PORTLAND, Ore. (PORTLAND TRIBUNE) — More than 200 homeless men and women will take shelter in the longtime Multnomah Sheriff’s headquarters building later this month as a result of unusual cooperation between the county and the city of Portland.
For months, officials with a joint city-county homelessness effort have looked at under-used government buildings as well as privately owned sites with a goal of finding temporary shelter space for 267 men and women housed in a downtown shelter that’s closing July 22.
The final part of the effort came together over the last week with an agreement to move public employees from two partially occupied government buildings into one — making way for a shelter at the Hansen Building, a yellowish-beige decrepit hulk of a building built 60 years ago and has been home to the Multnomah County Sheriff’s Office.
Chair Deborah Kafoury has been spearheading the effort to tackle what officials last year formally recognized as a crisis. She credits sheriff’s personnel, Mayor Charlie Hales and the Portland Police Bureau for making the new shelter happen — and happen fast. “I think it shows that everybody in our community wants to do something,” she says. “They want to do their part.”
The Sheriff’s Office had already been phasing out of the building while looking for a new headquarters, but accelerated their push in light of the sudden need. “We’re compressing what would normally be a nine-month process into three weeks,” says Chief Deputy Jason Gates, who heads the sheriff’s law enforcement division.
Most of the roughly 40 sheriff’s employees based at Hansen will move to the city’s former Southeast Precinct building at East Burnside Street and 47th Avenue, which is partially occupied by the Portland Police Bureau. The county will lease a portion of the building for two years, with the option of extending it for two more years. The Sheriff’s Office plans to buy or build a new headquarters by 2019.Opposition letter from other Commissioners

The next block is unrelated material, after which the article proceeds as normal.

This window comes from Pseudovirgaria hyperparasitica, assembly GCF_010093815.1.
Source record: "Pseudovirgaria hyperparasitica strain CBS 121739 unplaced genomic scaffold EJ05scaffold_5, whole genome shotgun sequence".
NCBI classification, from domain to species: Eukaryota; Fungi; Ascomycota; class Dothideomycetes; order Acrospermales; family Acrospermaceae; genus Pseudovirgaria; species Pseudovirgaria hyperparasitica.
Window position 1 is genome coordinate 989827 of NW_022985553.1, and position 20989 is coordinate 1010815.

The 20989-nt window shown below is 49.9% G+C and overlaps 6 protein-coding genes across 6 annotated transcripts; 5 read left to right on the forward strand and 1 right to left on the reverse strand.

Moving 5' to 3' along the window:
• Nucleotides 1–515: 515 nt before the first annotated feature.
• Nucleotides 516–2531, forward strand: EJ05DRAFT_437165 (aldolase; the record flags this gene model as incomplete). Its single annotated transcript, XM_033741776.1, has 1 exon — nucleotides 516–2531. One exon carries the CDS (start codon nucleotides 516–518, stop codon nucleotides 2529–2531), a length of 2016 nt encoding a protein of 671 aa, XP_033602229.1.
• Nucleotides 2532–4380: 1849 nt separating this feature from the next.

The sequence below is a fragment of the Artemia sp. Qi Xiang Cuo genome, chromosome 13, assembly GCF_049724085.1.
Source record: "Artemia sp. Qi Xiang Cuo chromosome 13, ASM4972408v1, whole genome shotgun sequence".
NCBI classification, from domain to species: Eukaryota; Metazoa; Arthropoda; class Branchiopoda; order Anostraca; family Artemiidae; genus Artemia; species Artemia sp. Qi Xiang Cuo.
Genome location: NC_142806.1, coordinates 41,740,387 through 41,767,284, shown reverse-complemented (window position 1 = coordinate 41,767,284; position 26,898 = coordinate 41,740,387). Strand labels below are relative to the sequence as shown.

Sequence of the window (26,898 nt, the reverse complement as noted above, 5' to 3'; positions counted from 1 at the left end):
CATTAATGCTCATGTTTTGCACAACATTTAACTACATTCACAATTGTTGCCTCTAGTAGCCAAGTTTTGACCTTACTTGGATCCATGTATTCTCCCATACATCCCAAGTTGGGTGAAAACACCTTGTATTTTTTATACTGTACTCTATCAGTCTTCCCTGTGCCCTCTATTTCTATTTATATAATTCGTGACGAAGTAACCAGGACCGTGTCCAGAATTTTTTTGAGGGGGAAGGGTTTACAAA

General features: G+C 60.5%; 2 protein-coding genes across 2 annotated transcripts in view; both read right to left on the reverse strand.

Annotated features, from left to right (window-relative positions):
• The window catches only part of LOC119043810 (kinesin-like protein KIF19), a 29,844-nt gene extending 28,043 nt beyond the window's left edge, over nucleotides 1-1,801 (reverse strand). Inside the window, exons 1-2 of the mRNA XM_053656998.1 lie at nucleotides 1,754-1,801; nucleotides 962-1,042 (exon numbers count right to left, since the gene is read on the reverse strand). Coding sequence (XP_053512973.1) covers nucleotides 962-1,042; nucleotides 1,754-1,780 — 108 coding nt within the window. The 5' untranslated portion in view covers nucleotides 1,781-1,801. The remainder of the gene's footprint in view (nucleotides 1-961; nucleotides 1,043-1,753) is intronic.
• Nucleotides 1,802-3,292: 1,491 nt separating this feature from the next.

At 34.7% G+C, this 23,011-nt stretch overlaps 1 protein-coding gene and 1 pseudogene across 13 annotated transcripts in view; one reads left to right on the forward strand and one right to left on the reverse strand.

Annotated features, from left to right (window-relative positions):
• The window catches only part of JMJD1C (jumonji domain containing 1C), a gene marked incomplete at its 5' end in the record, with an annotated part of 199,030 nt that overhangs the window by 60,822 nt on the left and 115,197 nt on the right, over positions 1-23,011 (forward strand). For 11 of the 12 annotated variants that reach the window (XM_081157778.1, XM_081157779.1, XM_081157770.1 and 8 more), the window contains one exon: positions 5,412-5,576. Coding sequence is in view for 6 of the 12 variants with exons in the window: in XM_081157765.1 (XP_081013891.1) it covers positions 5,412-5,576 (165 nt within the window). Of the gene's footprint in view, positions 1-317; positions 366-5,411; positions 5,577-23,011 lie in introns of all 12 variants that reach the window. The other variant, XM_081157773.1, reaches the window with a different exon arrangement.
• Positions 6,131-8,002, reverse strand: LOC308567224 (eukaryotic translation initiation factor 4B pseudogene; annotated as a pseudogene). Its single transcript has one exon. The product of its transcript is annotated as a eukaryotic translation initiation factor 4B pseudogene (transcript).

Mold and other problems
Gates gave a tour of the Hansen Building Thursday at the request of Commissioners Diane McKeel and Loretta Smith, as well as McKeel’s chief of staff, Eric Zimmerman, who is running for the county board. They wanted to learn more about the plans.
It soon became clear why the sheriff’s office has no problem leaving Hansen behind. Yellow and black warning signs are posted on pipes wrapped in asbestos insulation. More asbestos is hidden in the floor and ceiling tiles.
“It smells like mold in here,” said Smith.
“There’s all kinds of mystery smells in here,” said Gates.
The building has black mold, but it’s been encapsulated by an impermeable barrier for safety reasons, just like the asbestos pipe insulation that has been wrapped in protective tape, Gates said. Until a few months ago there were swarms of thousands of sewer flies roaming the basement, but they’ve been walled off.
The building lacks central heating and air conditioning, and has fire sprinklers only in the basement. The water in certain faucets runs brown for a couple of minutes when you first turn it on, and bears high bacteria counts — but it is considered safe once the water has been running, Gates says.
After the tour, McKeel, Smith and Zimmerman say they are not wild about the idea, raising concerns about fire safety and what seems like a lack of kitchen capacity and other amenities.
“This would not be my first choice,” Smith says. But, they note, the decision is being made by Kafoury, not the board.
Kafoury, for her part, says she knows there are concerns about the building, as well as neighbors worried about the impact of a large shelter.
“We understand that this has moved quickly,” Kafoury says. “We want to make sure we have a chance to talk to people who are worried.”
While the building is not ideal, she echoes homeless advocates who say it’s the best available. “Compared to some of the warehouses we’ve looked at for potential sites, this place is great,” she says.Public meeting set
The plan to use the Hansen building as a homeless shelter will be publicly announced at a 9 a.m. press conference on Wednesday.
The county will hold a public meeting to hear concerns from neighbors and discuss the shelter plans from 6:30-8 p.m. on Thursday July 7, at the Hansen Building, 12240 N.E. Glisan St.The Portland Tribune is a KOIN media affiliate.